In this issue of iJACC, Zeng et al. (3) report the findings of an interesting prospective intravascular imaging study focusing on the progression of calcification in stented and nonstented coronary segments of patients enrolled in the Absorb bioresorbable vascular scaffold B1/B2 cohort, comprising a total of 28 patients (29 lesions) with consecutive IVUS and optical coherence tomography (OCT) imaging assessment up to 5 years. Matching of imaging modalities was performed on a cross sectional level at each time point and, subsequently, longitudinally between 2 time points of consecutive follow-up. Three tissue components were identified on the basis of consensus of 5 analysts: fibrous, fibrocalcific, and lipid pool (defined as either lipid pool or necrotic core). The baseline OCT-derived tissue precursor of calcification at follow-up was defined as the tissue component constituting approximately 50% of the topographically matched calcified area. To improve the accuracy of diagnostic plaque imaging, off-line fusion of coregistered IVUS (grayscale IVUS, IVUS echogenicity) and OCT images was performed using commercially available software. A total of 72 cross sections of each of the 3 imaging modalities were matched and fused to characterize lesion progression over time in stented versus nonstented coronary segments. Calcification was absent in 41.8% (33 cross sections) of these coregistered frames at follow-up, while 58.2% (39 cross sections) showed presence of calcification (total of 46 calcified plaques). Twenty-two of these calcified plaques were absent at baseline, while 24 showed progression between baseline and follow-up imaging. The precursor tissue of calcification by OCT was identified as lipid pool (n = 33 [71.2%]), fibrous plaque (n = 2 [4.3%]), and fibrocalcific tissue (n = 11 [23.9%]). In addition, the investigators report a significantly greater increase in neointimal thickness in stented vascular segments compared with nonstented segments over time (Δ = 180 ± 152 μm vs. Δ = 16 ± 116 μm; p = 0.034). The investigators conclude that their findings prove the case for fusion imaging in the assessment of vascular calcification over time, in both stented and nonstented segments. Furthermore, they suggest that calcification progresses to a similar extent in stented and nonstented vascular segments. Third, they propose a shielding effect of bioresorbable vascular scaffolds with regard to protective neointimal growth above calcified vessel areas, and they suggest lipid pool and necrotic core to be the most important precursor tissue for the progression of calcification.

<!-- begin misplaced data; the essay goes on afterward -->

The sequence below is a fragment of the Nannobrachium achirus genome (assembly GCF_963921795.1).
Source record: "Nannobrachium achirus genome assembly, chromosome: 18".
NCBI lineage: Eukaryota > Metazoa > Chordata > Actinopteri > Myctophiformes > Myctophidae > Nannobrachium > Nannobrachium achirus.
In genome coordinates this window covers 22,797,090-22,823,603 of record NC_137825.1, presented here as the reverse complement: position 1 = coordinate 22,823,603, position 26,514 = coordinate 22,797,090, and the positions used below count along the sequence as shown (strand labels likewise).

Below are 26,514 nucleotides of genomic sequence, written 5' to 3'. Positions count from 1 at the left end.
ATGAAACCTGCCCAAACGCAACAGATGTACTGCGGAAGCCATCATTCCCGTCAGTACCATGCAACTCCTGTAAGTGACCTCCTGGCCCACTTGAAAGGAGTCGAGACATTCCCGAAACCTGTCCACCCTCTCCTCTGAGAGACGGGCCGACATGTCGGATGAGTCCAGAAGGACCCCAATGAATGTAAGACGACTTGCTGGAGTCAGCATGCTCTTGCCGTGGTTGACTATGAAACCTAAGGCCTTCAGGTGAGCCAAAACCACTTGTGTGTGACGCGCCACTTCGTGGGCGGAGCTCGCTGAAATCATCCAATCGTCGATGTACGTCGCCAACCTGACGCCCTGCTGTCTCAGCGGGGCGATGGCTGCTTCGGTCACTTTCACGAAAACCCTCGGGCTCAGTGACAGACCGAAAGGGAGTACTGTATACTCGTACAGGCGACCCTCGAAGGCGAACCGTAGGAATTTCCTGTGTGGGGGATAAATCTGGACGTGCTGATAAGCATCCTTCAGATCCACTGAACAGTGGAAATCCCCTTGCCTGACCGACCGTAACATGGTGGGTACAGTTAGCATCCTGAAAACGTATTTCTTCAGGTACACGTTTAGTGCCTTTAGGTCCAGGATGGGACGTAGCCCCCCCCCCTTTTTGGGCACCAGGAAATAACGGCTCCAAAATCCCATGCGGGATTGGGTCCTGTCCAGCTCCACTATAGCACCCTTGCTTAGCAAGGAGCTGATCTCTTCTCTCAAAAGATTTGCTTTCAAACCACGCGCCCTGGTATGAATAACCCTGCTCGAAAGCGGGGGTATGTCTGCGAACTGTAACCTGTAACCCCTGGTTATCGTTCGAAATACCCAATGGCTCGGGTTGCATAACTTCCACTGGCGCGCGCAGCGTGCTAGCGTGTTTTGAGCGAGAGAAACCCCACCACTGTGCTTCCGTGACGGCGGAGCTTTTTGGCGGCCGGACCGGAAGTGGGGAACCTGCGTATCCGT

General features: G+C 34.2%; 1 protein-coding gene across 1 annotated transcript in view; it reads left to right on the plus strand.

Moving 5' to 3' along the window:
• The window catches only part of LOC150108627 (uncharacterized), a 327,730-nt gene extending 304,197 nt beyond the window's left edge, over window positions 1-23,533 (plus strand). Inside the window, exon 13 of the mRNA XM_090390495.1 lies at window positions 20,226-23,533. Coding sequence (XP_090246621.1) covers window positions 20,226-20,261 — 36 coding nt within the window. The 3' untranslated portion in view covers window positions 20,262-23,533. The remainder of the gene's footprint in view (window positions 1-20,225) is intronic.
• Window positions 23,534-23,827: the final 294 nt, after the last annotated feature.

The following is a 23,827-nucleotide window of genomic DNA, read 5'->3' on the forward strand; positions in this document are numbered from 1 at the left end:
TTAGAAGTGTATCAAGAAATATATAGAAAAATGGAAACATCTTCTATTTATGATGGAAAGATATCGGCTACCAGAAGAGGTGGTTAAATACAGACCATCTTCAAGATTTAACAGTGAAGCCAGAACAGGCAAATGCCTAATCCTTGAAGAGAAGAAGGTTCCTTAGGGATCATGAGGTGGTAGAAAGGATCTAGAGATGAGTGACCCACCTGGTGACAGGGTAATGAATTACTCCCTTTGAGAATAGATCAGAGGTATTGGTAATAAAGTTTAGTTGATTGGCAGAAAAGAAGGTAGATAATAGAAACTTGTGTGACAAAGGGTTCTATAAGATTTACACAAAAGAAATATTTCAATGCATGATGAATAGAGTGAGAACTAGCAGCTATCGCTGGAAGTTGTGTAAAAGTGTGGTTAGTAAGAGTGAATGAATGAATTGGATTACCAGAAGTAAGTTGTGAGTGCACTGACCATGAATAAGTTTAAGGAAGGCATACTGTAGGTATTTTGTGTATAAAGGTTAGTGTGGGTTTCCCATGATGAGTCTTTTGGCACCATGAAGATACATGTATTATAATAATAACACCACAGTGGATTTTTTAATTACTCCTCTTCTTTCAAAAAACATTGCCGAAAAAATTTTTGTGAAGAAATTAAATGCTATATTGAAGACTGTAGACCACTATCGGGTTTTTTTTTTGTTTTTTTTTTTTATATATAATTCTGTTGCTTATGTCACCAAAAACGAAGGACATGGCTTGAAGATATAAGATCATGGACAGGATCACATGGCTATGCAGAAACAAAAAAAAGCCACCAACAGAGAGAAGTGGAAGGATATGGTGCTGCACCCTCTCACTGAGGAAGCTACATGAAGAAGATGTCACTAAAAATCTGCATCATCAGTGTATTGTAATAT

With respect to the key findings of this study, the investigators must be congratulated for advancing our understanding of lesion progression in the field of vascular calcification. The similar progress in calcification between stented and nonstented vascular segments observed by the investigators can, however, be differentially interpreted, resulting in nearly opposing conclusions. On one hand, vascular calcification has been proposed by the investigators to represent a final stage of atherosclerosis, at which the risk for future cardiovascular events may be decreased because of the passivating nature of calcification with regard to plaque vulnerability (4). This conclusion is supported by the significant finding of tissue precursors of calcification represented by lipid pool and/or necrotic core in the majority of cases, which deserves emphasis because it relates to an ongoing debate about progression of atherosclerosis from vulnerable to quiescent phenotypes and has been elegantly investigated by the investigators. Thin-cap fibroatheroma may either progress to plaque rupture, which has been suggested in several post-mortem autopsy studies (5,6), or regress to exhibit increased thickness of the fibrous cap (i.e., thick-cap fibroatheroma) along with calcification of necrotic core (Figure 1). In this regard, the same finding could also be interpreted with concern because incremental calcification over time has also been associated with increased overall plaque burden and mortality (7). Because the investigators focused only on calcified tissue areas over time, other tissue components, such as pathological intimal thickening and fibroatheroma, may also have progressed and developed vulnerable plaque features, causing future events. At the least, it may be concluded that bioresorbable vascular scaffolds neither accelerate nor offer protection against vascular calcification, an effect of unclear clinical impact that deserves further investigation in future trials.